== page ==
Teachers’ Unions donated literally millions of dollars to Hillary Clinton over the years, but just since she lost doesn’t mean their influence was lost, as they’ve also given millions to the campaigns of democrats from around the country. So it should be no surprise that when Trump picked Betsy DeVos, a school choice advocate, as Education Secretary, democrats vehemently opposed her.
Following the money is simple, but a little more complex than just unions donating to democrats. Teachers’ Unions get their money from dues paid by members of the union, mostly public school teachers. Public schools are paid for by tax payers, often through property taxes. School choice would mean some of that tax money goes to non-union members, which means the union doesn’t get any of it. So, in order to block school choice, unions pay for the campaigns of democrats who attempt to vilify the notion that parents be allowed to choose the school their child attends.
Why is the idea that parents have a choice in which school their child attends such a threat to public schools? Ironically, the fact that unions fight against choice proves that they are afraid that if parents can choose, they’ll take their money elsewhere. The fear of competition only comes from those who are unsure of the quality of their product. If public schools were so great, then parents would continue to send their children there.
There are a few other arguments against school choice that are more substantive, however. Let’s knock out a few common points against school choice.
“Parents Don’t Know Which School is Best. They’ll Make the Wrong Choice.”
This is a hilarious notion. Public schools have been in America for decades, and hence, are responsible for the education of whole generations. If parents are too dumb to know which school their child should attend, then there’s a problem. Why are these parents so dumb? Who educated them? Claiming parents aren’t equipped to make wise decisions about education proves that public education has been delivering a crappy product for a long time.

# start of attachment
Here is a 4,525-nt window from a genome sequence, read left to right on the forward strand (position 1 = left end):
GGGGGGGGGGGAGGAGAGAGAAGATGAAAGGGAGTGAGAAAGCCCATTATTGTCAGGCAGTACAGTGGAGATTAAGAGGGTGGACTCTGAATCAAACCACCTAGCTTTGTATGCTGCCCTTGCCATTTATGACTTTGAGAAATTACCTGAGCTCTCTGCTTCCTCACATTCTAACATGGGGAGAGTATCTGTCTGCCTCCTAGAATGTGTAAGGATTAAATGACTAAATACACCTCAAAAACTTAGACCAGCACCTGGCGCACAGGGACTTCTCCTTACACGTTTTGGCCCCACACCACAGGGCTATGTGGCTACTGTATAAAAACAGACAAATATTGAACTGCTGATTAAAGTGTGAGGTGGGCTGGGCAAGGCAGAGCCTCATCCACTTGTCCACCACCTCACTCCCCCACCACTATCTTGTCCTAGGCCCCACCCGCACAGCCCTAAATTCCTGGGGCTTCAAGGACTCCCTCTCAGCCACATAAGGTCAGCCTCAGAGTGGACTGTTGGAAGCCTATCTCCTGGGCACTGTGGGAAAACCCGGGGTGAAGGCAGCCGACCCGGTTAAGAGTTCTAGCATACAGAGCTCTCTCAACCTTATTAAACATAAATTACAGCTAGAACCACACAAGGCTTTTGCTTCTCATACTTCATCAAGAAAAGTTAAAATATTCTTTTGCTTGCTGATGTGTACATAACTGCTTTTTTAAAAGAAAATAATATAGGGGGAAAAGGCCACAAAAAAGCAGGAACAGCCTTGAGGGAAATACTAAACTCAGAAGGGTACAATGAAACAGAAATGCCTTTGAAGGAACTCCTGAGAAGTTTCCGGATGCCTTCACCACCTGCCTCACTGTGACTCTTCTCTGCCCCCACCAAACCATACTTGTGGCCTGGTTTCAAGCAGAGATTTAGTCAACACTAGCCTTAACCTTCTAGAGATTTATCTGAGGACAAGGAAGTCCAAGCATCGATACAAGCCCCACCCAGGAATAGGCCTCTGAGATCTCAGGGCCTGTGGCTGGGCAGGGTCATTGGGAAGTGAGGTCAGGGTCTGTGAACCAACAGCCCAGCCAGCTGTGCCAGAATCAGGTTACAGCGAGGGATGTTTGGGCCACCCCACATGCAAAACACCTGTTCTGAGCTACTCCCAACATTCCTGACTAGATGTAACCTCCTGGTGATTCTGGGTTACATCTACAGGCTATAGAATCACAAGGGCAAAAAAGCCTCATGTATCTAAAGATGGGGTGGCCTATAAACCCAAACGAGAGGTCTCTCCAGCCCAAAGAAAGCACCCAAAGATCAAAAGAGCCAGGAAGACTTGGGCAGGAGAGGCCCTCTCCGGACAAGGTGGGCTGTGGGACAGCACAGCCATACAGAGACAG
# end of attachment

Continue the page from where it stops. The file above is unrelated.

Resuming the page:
“Government Shouldn’t Fund Private Schools, Especially If They’re Religious. Separation of Church and State.”
To debunk this, we need only remember that it isn’t government that is funding these schools, but parents through their tax dollars. Either through a voucher program, or some sort of tax credit, it isn’t government “giving” money to private schools – it’s the consumer. Also – while separation of church and state was a principle that our founders believed in, it isn’t part of the Constitution. It’s merely a principle.
“Without Public Schools, Many Students Wouldn’t Have Access to Quality Education.”
Allowing parents to choose doesn’t mean that public options disappear. In fact, they only would suffer if enough parents chose to send their children elsewhere, which would force public schools to up their game in order to keep and grow their customer base. This would mean a higher quality education for the students who remain in public schools. Competition in education would mean a better product for the children who attend public schools.
This idea of school choice is something that has been tossed around for a long time, and teachers’ unions understandably feel threatened by having an advocate of vouchers, charter schools, and freedom to have a choice in education, as Secretary of Education.
However, after taking a step back, school choice isn’t a threat to students. It isn’t a threat to parents. It isn’t a threat to quality education. It isn’t even a threat to good teachers. It’s a threat to teachers’ unions, which is why they spend boatloads of money trying to limit a parent’s ability to send their child where they choose.